What this has meant in practice is that when a book or publication is published, there has been a legal requirement to deposit the book with a national library.

What happens when a publication moves online? What about blogs? Should they have a similar responsibility to deposit their material? And, critically, does a national library have a duty to preserve this information at scale?

The British Library has, since April 2013, been “entitled to copy U.K.-published material from the internet for archiving under legal deposit.” In practice, this means that it annually archives websites of the U.K.; it also supplements this archive through curated collections such as the earlier mentioned one around global pandemics. Those tweets, blogs, health websites and so on all form part of the historical record — and once archived, there is no legal ability to retroactively delete them.

Crucially, sweeping collections of material under legal deposit means that material is being amassed that does not seem important today — but could be invaluable to a historian in years to come.

Canada should aggressively follow

The remarkably forward thinking Library and Archives of Canada Act of 2004 gives Library and Archives Canada similar powers. One section of the act, for example, gives the institution the power to take a “representative sample of the documentary material of interest to Canada that is accessible to the public without restriction through the internet or any similar medium.”

These laws, however, aren’t used to their fullest. Canada’s national library doesn’t carry out a comprehensive snapshot of the entire Canadian web domain, meaning that countless voices will be lost for future historians.

A finger pushing a digital button with documents behind it.
The notion of legal deposit could be expanded in Canada to cover a comprehensive snapshot of the entire Canadian web domain.
(Shutterstock)

This is not to paint too dire a picture. Library and Archives Canada does a great job of capturing material of interest. During COVID-19, it has selectively captured some 38 million digital assets related to COVID-19 by July 2020, which add to their robust web archives including the Government of Canada web archive, which collects and maintains a comprehensive record of federal government’s websites.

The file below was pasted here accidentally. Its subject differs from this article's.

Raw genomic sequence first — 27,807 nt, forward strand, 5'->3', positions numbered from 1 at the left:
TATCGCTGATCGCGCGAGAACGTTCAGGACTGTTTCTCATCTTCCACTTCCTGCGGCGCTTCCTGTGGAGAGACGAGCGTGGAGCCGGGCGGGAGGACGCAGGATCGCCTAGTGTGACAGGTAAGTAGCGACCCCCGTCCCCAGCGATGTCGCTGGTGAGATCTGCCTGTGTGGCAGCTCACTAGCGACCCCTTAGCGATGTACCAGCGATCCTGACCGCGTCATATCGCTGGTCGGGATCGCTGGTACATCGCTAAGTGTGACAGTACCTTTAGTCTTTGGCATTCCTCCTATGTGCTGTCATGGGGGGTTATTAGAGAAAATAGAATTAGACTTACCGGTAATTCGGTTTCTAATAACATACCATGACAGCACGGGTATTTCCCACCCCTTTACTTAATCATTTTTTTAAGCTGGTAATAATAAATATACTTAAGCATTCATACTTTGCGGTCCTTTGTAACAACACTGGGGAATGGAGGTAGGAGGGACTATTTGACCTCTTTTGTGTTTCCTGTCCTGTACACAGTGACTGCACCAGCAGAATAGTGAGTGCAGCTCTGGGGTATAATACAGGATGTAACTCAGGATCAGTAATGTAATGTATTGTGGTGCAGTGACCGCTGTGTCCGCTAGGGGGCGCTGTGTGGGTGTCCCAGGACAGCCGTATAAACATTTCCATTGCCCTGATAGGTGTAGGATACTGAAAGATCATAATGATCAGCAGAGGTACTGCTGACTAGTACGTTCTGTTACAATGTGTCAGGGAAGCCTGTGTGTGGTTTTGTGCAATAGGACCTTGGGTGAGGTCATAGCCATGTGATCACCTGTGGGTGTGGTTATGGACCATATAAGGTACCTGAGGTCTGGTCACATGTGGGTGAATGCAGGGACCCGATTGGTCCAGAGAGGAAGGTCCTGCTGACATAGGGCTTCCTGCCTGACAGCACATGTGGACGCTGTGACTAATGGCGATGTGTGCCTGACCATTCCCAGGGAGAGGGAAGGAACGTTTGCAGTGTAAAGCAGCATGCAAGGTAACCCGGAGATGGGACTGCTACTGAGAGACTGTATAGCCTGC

Increasingly, it’s making collections, such as the Truth and Reconciliation Commission’s collection, available online. In doing so, Library and Archives Canada is explicitly noting its collecting powers under the 2004 act, suggesting an increasing willingness to share these materials.

We should laud this great work, and use it as a launchpad for the comprehensive collection of all Canadian material.

Patchwork collecting: not enough

While Library and Archives Canada has been collecting material for COVID-19, including social media hashtags as well as media and non-media related websites, even 900 websites being regularly collected is patchwork compared to the sheer amount of information published by Canadians online every day.

To do justice to what’s happening around us, and to make sure that historians of the future can understand this moment, the institution and policy-makers need to move quickly.

We need to aim to collect the entire Canadian web domain on an ongoing basis, both during and after COVID, to enable future researchers to understand our country. This will require additional funds to Library and Archives Canada. But, at what better time?